Little Birdie

 

The boy discovered the ball when stumbling through the field home one day. The sleek black orb glittered in the sunlight, and as the boy ran his hands along its curvature, something seemed to vibrate inside. After steadily getting more and more adventurous in his handling of the ball, he decided to take it home as a personal treasure, and placed it on his bedside table with a sweater for a pedestal.

Its surface was warm to the touch, and seemed to grow hotter by the day. The boy sometimes wished he had friends to show his new prize to, but then the orb’s lustre would overtake him and he’d continue marvelling at it for hours on end. He told his parents he thought the black ball he’d found was special and they nodded as they unloaded him from the car or shoved his lunch box into his waving arms. Avid as he was in his study of its sparkling surface, he would try to avoid paying much attention to his reflection, warped and eyeless, on its surface.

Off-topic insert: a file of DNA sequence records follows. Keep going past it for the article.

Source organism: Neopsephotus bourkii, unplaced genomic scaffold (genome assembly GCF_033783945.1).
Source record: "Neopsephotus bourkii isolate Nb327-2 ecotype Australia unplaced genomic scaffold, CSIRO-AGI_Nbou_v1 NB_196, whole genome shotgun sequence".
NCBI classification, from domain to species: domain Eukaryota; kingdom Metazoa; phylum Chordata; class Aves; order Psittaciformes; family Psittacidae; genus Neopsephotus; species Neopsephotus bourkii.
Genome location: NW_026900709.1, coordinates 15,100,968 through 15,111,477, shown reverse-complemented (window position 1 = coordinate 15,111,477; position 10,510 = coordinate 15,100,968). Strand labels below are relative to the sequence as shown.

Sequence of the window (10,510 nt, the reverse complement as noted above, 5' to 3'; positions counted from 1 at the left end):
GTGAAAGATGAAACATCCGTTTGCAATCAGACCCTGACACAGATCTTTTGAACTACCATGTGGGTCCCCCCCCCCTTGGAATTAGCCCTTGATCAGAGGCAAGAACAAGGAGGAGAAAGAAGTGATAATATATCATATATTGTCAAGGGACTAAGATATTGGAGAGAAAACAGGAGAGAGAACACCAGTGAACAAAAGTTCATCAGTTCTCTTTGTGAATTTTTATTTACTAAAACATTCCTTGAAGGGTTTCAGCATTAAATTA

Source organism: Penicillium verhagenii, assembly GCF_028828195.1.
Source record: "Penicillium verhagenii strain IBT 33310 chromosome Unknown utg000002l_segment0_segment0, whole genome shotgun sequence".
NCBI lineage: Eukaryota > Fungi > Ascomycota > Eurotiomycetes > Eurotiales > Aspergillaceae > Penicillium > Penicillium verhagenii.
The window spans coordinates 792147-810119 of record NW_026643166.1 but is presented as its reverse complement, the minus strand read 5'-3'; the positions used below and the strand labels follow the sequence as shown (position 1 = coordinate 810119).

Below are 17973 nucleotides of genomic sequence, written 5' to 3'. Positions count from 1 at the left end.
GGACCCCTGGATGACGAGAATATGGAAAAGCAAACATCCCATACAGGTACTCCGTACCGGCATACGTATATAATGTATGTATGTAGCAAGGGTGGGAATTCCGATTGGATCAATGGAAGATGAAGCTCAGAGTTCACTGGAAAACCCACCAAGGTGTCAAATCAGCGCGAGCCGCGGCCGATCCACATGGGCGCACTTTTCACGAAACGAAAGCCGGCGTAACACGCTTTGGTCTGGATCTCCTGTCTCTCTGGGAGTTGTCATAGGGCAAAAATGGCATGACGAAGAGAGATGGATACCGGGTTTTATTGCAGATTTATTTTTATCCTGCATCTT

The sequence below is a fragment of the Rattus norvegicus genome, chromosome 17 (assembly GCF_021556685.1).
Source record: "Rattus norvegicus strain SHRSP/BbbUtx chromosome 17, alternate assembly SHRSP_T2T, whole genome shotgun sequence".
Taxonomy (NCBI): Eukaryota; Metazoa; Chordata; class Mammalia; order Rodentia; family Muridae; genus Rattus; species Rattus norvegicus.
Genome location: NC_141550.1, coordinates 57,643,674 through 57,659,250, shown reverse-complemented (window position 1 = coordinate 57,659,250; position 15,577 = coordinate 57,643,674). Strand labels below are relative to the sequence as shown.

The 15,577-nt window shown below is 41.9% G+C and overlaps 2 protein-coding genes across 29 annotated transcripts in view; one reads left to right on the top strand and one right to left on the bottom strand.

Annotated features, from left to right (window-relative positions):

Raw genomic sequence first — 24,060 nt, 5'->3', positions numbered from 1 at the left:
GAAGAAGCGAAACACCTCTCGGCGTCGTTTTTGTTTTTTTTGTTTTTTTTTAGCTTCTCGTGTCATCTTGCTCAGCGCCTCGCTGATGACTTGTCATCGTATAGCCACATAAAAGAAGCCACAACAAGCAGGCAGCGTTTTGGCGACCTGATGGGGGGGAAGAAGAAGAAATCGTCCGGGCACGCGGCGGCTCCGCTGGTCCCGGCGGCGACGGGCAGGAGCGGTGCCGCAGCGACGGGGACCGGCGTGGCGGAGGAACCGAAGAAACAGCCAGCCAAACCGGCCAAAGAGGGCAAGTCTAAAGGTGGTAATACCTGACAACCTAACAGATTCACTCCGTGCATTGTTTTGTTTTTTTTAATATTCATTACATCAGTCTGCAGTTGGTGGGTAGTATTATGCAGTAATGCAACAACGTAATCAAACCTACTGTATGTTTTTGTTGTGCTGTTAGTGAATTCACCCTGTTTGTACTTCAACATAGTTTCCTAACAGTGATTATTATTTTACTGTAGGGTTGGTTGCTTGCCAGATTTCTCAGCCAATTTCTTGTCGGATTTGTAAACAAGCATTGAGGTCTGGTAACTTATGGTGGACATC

Upon coming home from school one day, nausea greeted the boy when opening his bedroom door. The ball had been split apart, its perfect beauty now replaced with a mess of dull black shards. Reeling as he was from the shock, it took him some time to register the little rasps that issued forth from the dark space under his bed. Gently convulsing with sobs, he made his way over and looked beneath the frame. There, a bird-like shape draped in a sick skin lay, its large white eyes gazing up at him pathetically as its breathing laboured.

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